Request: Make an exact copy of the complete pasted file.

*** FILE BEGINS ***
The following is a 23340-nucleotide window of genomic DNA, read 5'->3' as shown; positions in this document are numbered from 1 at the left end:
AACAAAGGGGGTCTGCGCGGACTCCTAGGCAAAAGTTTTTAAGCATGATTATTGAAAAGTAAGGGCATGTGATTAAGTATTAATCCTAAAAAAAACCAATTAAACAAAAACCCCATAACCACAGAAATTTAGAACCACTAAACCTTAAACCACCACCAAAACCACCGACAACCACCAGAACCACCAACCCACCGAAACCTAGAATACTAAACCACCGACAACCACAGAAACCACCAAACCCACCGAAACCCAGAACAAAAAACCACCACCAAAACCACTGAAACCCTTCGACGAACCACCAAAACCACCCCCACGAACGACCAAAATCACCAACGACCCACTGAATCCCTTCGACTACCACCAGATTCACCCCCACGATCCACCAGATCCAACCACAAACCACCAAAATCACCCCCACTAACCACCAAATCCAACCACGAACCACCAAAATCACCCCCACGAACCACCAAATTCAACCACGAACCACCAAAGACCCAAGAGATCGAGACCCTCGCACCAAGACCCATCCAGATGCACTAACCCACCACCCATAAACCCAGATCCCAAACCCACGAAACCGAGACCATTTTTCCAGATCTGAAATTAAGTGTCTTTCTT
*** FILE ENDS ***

The following is a 23340-nucleotide window of genomic DNA, read 5'->3' as shown; positions in this document are numbered from 1 at the left end:
AACAAAGGGGGTCTGCGCGGACTCCTAGGCAAAAGTTTTTAAGCATGATTATTGAAAAGTAAGGGCATGTGATTAAGTATTAATCCTAAAAAAAACCAATTAAACAAAAACCCCATAACCACAGAAATTTAGAACCACTAAACCTTAAACCACCACCAAAACCACCGACAACCACCAGAACCACCAACCCACCGAAACCTAGAATACTAAACCACCGACAACCACAGAAACCACCAAACCCACCGAAACCCAGAACAAAAAACCACCACCAAAACCACTGAAACCCTTCGACGAACCACCAAAACCACCCCCACGAACGACCAAAATCACCAACGACCCACTGAATCCCTTCGACTACCACCAGATTCACCCCCACGATCCACCAGATCCAACCACAAACCACCAAAATCACCCCCACTAACCACCAAATCCAACCACGAACCACCAAAATCACCCCCACGAACCACCAAATTCAACCACGAACCACCAAAGACCCAAGAGATCGAGACCCTCGCACCAAGACCCATCCAGATGCACTAACCCACCACCCATAAACCCAGATCCCAAACCCACGAAACCGAGACCATTTTTCCAGATCTGAAATTAAGTGTCTTTCTT